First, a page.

The Recreation and Parks Department goes above and beyond each year, to ensure a series of rare flower species are allowed to come to full bloom.

As Spring sets in, Cape Town comes to life, with nature’s beautiful array of colourful spring flowers.

Most of these tiny wonders are flowers that emerge in patches, amidst fields of tall grass in community parks, road verges, greenbelts and biodiversity areas.

The City of Cape Town’s Recreation and Parks Department tries its utmost to accommodate the annual showing. 

‘Usually, from August to October, a unique variety of flower species reveal themselves. It is also at this time that the department has to step up its mowing campaign to deal with the grass growth that occurred during winter, except in Nature Protected Areas, or open spaces where a community collectively requests that mowing be postponed. Apart from the burst of colour that accompanies the arrival of the flowers, it also brings nature right to our doorstep,’ said the City’s Mayoral Committee Member for Community Services and Health, Councillor Zahid Badroodien.

The ecological benefit of Nature Protected Areas is that they become habitats for flora and fauna which attract butterflies, birds and insects.

‘It’s wonderful to walk outside and see flowers. We want our communities to notice them and learn about how to protect them. Many of them are very rare, critically endangered species, and can only be seen in the Cape during a few short months of each year,’ added Councillor Badroodien. 

The Recreation and Parks Department defers mowing in some parks to ensure that these species are protected. Examples include:

Onse Jan Park: Somerset West Ixia Versicolor (or Flats Kolossie) is one of the many rare flowers growing at this park. It is found in only two other places in Cape Town. Many indigenous and critically endangered bulb species are found in the remnant Lourensford Alluvium Fynbos,  characteristic of this area. Mowing does not take place between August and December, and a fence has been erected to protect the biodiversity area.  
Bowlers Avenue and St John Road (Public Open Space): Durbanville Babiana stricta (Bobbejaantjie) is part of the indigenous bulbs and shrubs found in this public open space. Remnants of the critically endangered Swartland Shale Renosterveld are found at this site. There is also a small portion of the unique Cape Flats Sand Fynbos vegetation (less than 1% of which is currently conserved) with over 100 plant species recorded at this site. The flowers bloom mostly from August to October, and mowing does not take place during this period.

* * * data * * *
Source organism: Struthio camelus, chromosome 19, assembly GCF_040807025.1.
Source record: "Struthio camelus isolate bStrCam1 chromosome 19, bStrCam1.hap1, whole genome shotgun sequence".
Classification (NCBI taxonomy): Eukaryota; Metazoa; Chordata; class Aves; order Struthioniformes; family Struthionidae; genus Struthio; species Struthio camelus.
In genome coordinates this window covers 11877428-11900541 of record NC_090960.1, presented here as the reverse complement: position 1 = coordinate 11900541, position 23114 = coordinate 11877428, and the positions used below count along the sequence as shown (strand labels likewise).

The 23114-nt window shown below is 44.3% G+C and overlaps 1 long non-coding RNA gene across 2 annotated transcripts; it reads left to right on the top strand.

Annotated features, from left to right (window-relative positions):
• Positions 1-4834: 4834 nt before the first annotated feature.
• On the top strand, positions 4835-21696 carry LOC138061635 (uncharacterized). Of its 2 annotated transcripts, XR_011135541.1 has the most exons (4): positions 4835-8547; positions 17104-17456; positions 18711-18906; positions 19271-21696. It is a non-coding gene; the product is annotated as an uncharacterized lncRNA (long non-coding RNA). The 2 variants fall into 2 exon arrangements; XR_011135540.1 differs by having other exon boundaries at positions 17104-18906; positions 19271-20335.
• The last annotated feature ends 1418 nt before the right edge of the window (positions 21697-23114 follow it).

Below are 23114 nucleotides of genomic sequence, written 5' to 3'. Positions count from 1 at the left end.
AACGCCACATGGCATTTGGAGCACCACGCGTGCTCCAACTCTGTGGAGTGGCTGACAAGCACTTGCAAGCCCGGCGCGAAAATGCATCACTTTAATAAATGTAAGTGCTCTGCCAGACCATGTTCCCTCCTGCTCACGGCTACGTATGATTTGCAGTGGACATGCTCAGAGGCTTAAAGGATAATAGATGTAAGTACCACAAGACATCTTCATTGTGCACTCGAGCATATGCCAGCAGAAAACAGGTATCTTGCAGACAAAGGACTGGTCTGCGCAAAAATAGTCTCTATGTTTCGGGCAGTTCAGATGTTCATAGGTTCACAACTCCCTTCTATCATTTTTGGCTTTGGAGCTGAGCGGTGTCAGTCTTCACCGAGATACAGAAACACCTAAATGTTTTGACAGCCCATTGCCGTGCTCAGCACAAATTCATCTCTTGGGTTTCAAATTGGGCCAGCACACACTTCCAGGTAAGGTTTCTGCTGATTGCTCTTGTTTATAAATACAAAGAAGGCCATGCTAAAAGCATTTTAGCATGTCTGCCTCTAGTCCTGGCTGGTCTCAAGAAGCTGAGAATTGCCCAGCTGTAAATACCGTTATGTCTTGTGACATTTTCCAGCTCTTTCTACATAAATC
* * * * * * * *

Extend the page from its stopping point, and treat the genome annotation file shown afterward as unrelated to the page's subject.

High Street Greenbelt, Durbanville This greenbelt has the critically endangered Swartland Shale Renosterveld, which protects a variety of shrubs and bulbs that bloom only in spring. Leaving this greenbelt in its natural state makes a significant contribution to the City meeting national conservation targets. Mowing does not take place between August and October.   
Rondebosch Common, Rondebosch  The Rondebosch Common conservation area is rich with fauna and flora. Over 240 indigenous plant species have been recorded in this area, 22 of which are threatened species (including 90 species of geophyte). Pelargonium triste is a beautiful, scented flower found at the Rondebosch Common. Ixia monadelpha and Podalyria sericea are some of the plant species found in the remnant and critically endangered Cape Flats sand fynbos. The core biodiversity area is never moved. Only some recreational parts are mowed throughout the year.  
Jack Muller Park, Bellville  Jack Muller Park is a biodiversity agreement area, which has remnants of the critically endangered Cape Flats Sand Fynbos. There are five threatened species that have been recorded on site – the near threatened Aspalathus ternate, Lampranthus explanatus and Geissorhiza tenella; the vulnerable Podalyria sericea(silver sweet pea bush) and the endangered Babiana villosula. Mowing is not permitted in the conservation area. The only mowing that takes place is in the picnic areas. 

Residents who want the City to stop cutting grass in any area can submit a request to their local Recreation and Parks Department, provided there is evidence of support from neighbours in the community. Requests can also be sent via email to

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